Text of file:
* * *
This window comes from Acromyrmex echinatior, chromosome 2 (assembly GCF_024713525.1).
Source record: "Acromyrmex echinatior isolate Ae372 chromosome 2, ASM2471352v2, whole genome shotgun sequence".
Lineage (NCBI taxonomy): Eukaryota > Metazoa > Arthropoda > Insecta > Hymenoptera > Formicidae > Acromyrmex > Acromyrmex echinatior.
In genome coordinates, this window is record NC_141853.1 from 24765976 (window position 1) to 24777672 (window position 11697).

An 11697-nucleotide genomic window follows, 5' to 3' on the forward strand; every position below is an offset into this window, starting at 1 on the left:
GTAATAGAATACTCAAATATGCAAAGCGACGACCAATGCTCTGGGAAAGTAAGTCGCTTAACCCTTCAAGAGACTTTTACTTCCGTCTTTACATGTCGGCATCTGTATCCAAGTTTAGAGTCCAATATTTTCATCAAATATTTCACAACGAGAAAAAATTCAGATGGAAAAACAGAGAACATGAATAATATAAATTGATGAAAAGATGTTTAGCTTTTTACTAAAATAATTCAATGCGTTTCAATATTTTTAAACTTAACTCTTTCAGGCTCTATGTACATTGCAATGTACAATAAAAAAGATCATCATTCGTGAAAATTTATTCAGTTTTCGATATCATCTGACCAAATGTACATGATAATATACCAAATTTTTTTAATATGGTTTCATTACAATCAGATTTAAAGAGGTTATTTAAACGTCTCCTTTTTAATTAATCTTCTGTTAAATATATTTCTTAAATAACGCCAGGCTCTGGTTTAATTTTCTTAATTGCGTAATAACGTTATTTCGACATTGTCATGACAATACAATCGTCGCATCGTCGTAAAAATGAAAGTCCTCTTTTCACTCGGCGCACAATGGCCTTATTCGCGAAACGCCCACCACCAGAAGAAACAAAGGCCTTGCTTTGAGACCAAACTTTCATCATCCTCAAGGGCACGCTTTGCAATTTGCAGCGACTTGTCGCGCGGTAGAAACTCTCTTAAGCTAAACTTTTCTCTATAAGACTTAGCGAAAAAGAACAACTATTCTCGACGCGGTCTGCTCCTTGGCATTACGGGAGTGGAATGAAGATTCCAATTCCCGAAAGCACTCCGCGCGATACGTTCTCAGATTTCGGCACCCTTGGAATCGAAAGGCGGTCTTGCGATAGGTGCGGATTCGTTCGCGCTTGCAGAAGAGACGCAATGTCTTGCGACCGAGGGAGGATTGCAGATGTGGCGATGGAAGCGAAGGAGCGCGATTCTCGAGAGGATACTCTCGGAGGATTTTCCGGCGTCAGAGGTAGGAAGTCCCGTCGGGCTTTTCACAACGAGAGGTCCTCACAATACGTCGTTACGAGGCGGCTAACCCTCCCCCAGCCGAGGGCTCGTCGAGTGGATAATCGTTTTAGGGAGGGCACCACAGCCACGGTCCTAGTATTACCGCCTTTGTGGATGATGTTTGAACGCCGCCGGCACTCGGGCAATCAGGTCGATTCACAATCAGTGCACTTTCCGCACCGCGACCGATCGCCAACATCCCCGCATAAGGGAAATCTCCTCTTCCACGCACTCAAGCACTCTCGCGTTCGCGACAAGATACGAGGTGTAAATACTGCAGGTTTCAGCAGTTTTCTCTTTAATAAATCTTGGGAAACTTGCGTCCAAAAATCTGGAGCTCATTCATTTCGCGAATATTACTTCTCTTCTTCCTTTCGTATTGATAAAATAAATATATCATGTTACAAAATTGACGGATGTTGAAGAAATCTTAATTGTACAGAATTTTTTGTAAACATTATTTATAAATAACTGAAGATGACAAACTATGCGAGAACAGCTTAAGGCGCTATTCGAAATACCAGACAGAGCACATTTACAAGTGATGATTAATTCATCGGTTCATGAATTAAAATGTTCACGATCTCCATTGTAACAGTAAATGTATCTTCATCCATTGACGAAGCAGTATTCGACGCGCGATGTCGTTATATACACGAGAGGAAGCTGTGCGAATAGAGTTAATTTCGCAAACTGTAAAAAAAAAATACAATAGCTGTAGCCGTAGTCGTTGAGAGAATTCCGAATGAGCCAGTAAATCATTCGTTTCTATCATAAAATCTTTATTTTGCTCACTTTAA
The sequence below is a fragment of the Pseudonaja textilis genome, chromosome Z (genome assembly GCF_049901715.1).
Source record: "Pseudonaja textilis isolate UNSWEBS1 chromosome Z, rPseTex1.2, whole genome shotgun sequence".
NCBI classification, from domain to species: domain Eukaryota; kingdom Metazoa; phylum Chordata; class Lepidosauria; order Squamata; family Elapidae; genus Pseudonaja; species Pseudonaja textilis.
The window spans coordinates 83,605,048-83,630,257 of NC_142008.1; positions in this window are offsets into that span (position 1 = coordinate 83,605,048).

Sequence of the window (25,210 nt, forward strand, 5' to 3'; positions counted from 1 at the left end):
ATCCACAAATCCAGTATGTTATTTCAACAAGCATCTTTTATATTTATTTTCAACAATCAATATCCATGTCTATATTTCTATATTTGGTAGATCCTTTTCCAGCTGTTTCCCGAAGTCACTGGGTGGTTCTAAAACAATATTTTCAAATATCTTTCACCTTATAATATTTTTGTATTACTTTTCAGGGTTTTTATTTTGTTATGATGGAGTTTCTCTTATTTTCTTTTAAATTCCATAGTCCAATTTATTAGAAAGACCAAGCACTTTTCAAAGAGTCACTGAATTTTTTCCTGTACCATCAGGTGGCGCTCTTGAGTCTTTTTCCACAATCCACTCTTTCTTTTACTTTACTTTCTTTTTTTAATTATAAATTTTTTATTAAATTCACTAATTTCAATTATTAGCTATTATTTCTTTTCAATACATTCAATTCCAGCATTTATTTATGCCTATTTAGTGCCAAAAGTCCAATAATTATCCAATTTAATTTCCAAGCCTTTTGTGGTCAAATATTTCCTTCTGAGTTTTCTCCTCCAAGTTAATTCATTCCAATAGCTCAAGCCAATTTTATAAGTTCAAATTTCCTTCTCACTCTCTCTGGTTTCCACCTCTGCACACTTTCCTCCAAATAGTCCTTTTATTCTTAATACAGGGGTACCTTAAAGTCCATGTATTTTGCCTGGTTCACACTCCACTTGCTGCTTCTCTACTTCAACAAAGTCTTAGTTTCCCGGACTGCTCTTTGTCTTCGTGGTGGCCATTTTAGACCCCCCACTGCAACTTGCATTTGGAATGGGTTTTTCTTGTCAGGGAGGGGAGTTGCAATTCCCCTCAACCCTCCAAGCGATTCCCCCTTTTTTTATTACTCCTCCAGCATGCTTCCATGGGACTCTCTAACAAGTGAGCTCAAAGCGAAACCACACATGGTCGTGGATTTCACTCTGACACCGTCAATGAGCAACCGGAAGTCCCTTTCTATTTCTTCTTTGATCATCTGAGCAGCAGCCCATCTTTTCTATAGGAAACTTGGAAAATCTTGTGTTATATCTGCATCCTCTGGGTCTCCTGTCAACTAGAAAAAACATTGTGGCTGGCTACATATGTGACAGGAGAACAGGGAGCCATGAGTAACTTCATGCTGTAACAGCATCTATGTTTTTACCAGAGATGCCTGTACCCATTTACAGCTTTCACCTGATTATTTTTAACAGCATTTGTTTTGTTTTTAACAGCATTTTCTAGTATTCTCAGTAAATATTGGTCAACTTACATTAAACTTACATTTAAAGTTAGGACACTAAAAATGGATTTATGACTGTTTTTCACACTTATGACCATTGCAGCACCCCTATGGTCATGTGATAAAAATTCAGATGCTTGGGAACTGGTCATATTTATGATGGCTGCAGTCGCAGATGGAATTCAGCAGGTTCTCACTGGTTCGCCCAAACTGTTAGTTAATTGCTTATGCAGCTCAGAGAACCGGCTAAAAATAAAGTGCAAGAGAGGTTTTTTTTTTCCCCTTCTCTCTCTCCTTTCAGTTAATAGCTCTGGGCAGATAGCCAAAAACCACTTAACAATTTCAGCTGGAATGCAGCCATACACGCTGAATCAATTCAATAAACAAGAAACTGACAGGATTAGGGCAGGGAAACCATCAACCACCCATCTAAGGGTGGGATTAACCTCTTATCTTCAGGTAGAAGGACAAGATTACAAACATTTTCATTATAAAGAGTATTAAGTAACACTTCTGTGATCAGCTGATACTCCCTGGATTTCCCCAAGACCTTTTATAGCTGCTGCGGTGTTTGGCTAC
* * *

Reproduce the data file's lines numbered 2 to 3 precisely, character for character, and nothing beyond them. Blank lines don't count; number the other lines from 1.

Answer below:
Source record: "Acromyrmex echinatior isolate Ae372 chromosome 2, ASM2471352v2, whole genome shotgun sequence".
Lineage (NCBI taxonomy): Eukaryota > Metazoa > Arthropoda > Insecta > Hymenoptera > Formicidae > Acromyrmex > Acromyrmex echinatior.